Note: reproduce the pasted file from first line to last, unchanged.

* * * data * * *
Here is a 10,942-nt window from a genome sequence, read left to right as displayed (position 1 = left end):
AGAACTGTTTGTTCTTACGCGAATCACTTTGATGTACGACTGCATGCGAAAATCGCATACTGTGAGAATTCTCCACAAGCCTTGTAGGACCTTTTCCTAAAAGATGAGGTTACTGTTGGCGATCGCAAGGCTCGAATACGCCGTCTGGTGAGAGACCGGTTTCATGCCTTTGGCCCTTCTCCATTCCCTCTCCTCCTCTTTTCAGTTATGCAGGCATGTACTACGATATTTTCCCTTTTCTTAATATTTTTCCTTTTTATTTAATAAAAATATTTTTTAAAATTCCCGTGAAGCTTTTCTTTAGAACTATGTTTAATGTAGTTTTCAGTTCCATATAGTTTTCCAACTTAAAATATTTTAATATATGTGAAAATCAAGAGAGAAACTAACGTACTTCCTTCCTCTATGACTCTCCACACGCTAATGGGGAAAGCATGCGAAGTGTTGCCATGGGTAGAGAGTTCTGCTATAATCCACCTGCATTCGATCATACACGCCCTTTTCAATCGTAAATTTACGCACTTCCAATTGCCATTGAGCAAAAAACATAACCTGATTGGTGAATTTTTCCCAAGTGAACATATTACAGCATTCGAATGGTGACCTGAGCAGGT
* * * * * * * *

Here is a 10,942-nt window from a genome sequence, read left to right as displayed (position 1 = left end):
AGAACTGTTTGTTCTTACGCGAATCACTTTGATGTACGACTGCATGCGAAAATCGCATACTGTGAGAATTCTCCACAAGCCTTGTAGGACCTTTTCCTAAAAGATGAGGTTACTGTTGGCGATCGCAAGGCTCGAATACGCCGTCTGGTGAGAGACCGGTTTCATGCCTTTGGCCCTTCTCCATTCCCTCTCCTCCTCTTTTCAGTTATGCAGGCATGTACTACGATATTTTCCCTTTTCTTAATATTTTTCCTTTTTATTTAATAAAAATATTTTTTAAAATTCCCGTGAAGCTTTTCTTTAGAACTATGTTTAATGTAGTTTTCAGTTCCATATAGTTTTCCAACTTAAAATATTTTAATATATGTGAAAATCAAGAGAGAAACTAACGTACTTCCTTCCTCTATGACTCTCCACACGCTAATGGGGAAAGCATGCGAAGTGTTGCCATGGGTAGAGAGTTCTGCTATAATCCACCTGCATTCGATCATACACGCCCTTTTCAATCGTAAATTTACGCACTTCCAATTGCCATTGAGCAAAAAACATAACCTGATTGGTGAATTTTTCCCAAGTGAACATATTACAGCATTCGAATGGTGACCTGAGCAGGT